The Fugees Soccer Team

In 2004 in the Atlanta suburb of Clarkston, Georgia, a group of refugee youth from Afghanistan, Bosnia, Burundi, Congo, Gambia, Iraq, Kosovo, Liberia, Somalia, and Sudan came together with their coach, Luma Mufleh, to form a recreational soccer league called The Fugees—short for “Refugees.”

Fugees soccer team at practice, Clarkston, Georgia, around 2007

Fugees soccer team at practice, Clarkston, Georgia, around 2007

Courtesy of Nicole Bengiveno, The New York Times

Many longtime community members reacted with hostility to the newcomers. They refused access to sports fields, declaring the spaces were to be used only for baseball and football, not soccer.

Fugees soccer team, Clarkston, Georgia, around 2007

Fugees soccer team, Clarkston, Georgia, around 2007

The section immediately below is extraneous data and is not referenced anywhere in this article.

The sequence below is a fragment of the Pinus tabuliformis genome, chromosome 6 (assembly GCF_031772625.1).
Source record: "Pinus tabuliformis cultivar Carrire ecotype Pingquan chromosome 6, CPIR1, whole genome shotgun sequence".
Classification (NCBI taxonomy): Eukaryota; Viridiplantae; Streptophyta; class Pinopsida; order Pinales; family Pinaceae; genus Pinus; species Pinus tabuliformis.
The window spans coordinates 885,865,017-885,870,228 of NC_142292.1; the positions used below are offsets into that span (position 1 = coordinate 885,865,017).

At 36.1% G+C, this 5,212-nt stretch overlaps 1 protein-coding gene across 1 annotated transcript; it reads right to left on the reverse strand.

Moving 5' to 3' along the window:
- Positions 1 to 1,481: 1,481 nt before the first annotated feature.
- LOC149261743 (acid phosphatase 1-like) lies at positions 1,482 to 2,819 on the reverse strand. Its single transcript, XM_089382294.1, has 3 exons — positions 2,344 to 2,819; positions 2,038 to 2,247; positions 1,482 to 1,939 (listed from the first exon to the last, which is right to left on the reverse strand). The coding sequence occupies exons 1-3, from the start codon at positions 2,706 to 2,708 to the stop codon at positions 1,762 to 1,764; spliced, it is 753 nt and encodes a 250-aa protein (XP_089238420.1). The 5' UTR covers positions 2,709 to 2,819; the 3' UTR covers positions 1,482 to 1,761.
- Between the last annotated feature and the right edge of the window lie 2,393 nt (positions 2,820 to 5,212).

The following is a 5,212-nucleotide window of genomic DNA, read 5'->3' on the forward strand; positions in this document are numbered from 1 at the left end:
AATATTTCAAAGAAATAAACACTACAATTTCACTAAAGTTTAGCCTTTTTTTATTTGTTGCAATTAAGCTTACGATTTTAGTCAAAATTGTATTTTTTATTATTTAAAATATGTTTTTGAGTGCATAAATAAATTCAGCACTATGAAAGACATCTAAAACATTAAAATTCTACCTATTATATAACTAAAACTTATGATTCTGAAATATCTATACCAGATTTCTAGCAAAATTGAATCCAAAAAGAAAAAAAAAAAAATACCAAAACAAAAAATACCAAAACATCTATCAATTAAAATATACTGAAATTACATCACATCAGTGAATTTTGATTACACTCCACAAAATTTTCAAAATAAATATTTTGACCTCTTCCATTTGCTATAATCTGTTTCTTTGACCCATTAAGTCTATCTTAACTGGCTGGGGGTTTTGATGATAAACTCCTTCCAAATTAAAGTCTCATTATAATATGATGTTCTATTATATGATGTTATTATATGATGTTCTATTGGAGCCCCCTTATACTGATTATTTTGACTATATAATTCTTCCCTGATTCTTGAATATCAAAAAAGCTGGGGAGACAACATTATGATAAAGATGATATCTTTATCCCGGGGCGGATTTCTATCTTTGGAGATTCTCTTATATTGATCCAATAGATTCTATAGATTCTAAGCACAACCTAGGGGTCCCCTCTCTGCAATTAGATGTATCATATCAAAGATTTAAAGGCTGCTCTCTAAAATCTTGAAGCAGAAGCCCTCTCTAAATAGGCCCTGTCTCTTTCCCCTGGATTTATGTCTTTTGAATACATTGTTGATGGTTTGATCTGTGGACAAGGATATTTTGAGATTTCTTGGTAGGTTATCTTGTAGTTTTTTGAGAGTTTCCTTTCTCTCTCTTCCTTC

Courtesy of Nicole Bengiveno, The New York Times

Kickin’ It

The Fugees were among the many new immigrants who contributed to soccer’s rise in popularity. By the late 1900s communities across the nation embraced the sport as an alternative to American football and baseball.

Fugees soccer jersey, around 2013

Gift of Luma Mufleh

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Fugees soccer cleats, around 2013

Gift of Luma Mufleh

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Fugees soccer ball, around 2013

Gift of Luma Mufleh

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Fugees soccer team, Clarkston, Georgia, around 2007

Fugees soccer team, Clarkston, Georgia, around 2007

Courtesy of Nicole Bengiveno, The New York Times

Game Changers

In 2004 Coach Luma Mufleh, a naturalized citizen from Jordan, started a soccer team and academy for refugee children in Clarkston, Georgia. At first challenged by community leaders, Mufleh negotiated the students’ rights to play soccer on the town’s fields.

Coach Luma Mufleh with the Fugees soccer team, Clarkston, Georgia, 2014

Coach Luma Mufleh with the Fugees soccer team, Clarkston, Georgia, 2014

Courtesy of Luma Mufleh